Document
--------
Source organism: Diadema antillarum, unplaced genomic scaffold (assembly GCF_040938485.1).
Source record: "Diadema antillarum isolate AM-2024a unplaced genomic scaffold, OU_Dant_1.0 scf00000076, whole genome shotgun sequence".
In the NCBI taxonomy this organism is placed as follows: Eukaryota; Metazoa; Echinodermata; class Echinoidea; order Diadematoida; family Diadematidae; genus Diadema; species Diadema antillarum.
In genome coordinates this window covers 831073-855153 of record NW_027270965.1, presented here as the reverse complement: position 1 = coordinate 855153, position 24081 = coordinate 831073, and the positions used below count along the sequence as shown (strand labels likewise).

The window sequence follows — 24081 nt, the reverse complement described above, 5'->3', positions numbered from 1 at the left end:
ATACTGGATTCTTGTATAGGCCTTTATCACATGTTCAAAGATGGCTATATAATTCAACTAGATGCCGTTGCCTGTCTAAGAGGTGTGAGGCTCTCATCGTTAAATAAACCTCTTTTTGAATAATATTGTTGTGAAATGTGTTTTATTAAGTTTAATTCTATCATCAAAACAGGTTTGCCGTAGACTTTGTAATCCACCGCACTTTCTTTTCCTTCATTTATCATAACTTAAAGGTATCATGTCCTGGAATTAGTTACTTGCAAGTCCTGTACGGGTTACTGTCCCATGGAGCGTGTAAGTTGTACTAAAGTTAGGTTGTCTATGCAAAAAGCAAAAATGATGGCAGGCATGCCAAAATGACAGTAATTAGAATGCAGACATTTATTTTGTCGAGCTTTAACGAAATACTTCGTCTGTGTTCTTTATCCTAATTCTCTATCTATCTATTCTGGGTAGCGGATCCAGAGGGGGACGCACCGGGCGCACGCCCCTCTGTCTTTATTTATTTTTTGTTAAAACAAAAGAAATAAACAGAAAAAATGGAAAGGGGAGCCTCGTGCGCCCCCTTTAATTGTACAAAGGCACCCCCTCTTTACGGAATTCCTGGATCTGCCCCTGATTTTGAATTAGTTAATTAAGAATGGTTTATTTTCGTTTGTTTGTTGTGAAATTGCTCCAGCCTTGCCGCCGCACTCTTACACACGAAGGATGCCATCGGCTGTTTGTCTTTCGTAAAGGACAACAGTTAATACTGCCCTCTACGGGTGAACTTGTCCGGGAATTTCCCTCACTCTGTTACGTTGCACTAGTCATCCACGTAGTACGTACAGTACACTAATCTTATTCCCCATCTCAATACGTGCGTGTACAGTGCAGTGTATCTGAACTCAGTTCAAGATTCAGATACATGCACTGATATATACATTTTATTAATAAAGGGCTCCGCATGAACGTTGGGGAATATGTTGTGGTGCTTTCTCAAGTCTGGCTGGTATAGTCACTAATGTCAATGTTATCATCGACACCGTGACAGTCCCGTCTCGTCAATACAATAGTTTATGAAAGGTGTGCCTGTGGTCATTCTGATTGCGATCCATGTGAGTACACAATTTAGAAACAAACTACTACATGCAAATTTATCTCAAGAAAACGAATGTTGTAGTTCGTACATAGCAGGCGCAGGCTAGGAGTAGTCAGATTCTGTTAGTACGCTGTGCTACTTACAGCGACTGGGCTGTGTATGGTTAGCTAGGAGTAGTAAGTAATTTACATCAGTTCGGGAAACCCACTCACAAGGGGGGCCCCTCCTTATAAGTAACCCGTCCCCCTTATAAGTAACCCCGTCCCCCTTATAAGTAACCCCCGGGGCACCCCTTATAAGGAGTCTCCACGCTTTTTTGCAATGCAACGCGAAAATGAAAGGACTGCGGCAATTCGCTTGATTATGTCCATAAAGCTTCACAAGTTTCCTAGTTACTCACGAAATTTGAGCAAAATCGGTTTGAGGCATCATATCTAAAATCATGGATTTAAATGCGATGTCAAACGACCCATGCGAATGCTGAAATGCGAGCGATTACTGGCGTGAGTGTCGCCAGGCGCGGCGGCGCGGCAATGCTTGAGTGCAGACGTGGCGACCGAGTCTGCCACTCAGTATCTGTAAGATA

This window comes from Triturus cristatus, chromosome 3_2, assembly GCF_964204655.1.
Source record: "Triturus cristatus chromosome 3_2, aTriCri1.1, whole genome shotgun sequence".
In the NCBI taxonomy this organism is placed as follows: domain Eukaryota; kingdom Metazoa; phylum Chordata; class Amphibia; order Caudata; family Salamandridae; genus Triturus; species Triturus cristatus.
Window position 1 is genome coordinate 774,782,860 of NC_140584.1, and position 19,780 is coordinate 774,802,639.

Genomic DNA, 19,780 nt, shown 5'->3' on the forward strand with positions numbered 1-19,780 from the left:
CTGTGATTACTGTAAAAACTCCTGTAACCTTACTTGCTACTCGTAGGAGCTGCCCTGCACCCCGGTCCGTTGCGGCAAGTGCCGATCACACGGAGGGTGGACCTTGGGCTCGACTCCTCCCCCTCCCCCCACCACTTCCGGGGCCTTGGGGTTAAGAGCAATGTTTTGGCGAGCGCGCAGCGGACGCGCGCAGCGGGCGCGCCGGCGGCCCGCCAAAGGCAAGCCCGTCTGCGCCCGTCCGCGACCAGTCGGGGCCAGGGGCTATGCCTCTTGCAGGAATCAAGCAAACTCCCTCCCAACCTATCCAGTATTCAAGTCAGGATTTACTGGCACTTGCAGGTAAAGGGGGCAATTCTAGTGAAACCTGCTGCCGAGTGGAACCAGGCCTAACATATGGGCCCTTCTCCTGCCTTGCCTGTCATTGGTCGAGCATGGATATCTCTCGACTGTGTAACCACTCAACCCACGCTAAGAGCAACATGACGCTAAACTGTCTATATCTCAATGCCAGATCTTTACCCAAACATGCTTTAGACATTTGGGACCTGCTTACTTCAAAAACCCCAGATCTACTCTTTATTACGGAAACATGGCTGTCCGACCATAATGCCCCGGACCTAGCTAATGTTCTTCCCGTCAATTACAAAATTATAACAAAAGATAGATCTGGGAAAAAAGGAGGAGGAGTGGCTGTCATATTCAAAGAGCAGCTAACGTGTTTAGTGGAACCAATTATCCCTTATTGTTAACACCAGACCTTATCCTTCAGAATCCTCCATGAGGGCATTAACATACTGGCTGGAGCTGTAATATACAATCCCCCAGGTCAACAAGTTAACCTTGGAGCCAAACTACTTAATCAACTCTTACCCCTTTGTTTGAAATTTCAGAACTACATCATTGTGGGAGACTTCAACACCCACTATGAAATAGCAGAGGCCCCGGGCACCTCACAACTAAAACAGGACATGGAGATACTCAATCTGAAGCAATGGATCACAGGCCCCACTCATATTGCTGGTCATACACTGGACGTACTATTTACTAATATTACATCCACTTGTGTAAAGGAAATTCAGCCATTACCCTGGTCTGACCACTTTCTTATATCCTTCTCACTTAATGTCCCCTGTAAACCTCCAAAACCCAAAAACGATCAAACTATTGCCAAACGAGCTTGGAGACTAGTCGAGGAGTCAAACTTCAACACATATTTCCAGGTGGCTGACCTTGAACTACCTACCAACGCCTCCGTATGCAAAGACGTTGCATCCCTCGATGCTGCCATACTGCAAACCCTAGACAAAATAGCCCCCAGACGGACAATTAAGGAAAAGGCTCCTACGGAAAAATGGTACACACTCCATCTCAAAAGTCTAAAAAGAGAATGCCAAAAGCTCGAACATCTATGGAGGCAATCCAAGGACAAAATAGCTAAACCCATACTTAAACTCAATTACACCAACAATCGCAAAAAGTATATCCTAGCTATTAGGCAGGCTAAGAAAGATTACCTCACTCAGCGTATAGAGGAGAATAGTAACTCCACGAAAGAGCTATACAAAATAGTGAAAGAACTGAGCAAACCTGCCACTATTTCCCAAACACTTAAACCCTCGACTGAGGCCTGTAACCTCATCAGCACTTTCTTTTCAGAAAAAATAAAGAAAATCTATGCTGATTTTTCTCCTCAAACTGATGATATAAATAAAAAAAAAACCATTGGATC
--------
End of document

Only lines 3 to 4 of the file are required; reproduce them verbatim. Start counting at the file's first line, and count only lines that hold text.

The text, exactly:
In the NCBI taxonomy this organism is placed as follows: Eukaryota; Metazoa; Echinodermata; class Echinoidea; order Diadematoida; family Diadematidae; genus Diadema; species Diadema antillarum.
In genome coordinates this window covers 831073-855153 of record NW_027270965.1, presented here as the reverse complement: position 1 = coordinate 855153, position 24081 = coordinate 831073, and the positions used below count along the sequence as shown (strand labels likewise).